Bolsonaro and his associates have made clear that they believe Indigenous protection and climate action will hold Brazil back economically. Bolsonaro’s son Eduardo—a close adviser of the president-elect—made a YouTube video saying that the Paris climate accord was a conspiracy to keep countries like Brazil from developing. Steve Schwartzman, who works in Brazil for the Environmental Defense Fund, said this type of rhetoric is also not uncommon in the Brazilian military. “It’s been a theme and a long-held belief in large sectors of the military that all this talk internationally and within Brazil about Indigenous land rights, and protection of Indigenous territories, creating protected areas in the Amazon, is really nothing more than a smoke screen that conceals US and European agribusiness interests in crippling Brazil’s international competitiveness,” he said.  

In addition to being pro-business, Bolsonaro, who served in the military before becoming a politician, is virulently anti-activist and openly nostalgic for Brazil’s dictatorship days, which ended in the mid-1980s. He has stated that “leftists will have to leave the country or go to jail” and has said that he is “in favor of torture—and the people are in favor of it too.”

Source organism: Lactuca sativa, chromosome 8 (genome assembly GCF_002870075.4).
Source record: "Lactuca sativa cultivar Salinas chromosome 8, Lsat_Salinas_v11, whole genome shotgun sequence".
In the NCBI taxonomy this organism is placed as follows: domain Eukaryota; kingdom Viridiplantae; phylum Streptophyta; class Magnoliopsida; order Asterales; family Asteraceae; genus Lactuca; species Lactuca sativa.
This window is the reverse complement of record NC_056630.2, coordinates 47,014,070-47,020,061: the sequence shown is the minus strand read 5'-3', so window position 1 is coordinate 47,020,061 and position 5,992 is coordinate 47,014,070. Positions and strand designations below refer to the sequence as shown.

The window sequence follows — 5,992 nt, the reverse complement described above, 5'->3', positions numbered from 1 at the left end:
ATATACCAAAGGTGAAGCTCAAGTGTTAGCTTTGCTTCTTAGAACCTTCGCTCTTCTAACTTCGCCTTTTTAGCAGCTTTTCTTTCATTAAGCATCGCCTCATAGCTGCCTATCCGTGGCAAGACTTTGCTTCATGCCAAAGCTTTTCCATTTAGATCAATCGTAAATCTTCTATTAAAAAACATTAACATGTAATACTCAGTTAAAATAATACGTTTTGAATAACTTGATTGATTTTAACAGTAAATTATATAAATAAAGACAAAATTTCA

Indigenous activists will be particularly vulnerable if Bolsonaro carries out his campaign pledges. Brazil is already considered to be the most dangerous place to be an environmental activist on the planet—57 Brazilian environmentalists were killed in 2017—but the situation could get even more dire. According to Rittl, “[Bolsonaro] has said he will try to halt all kinds of activism in Brazil, not just climate change, but all sorts of activism. Initiatives on civil society in general—environmental or human’s rights, women’s rights, anything that someone is fighting for. We could see measures that will make civil society more difficult.” Even during the campaign cycle, violence against activists increased, Rittl said.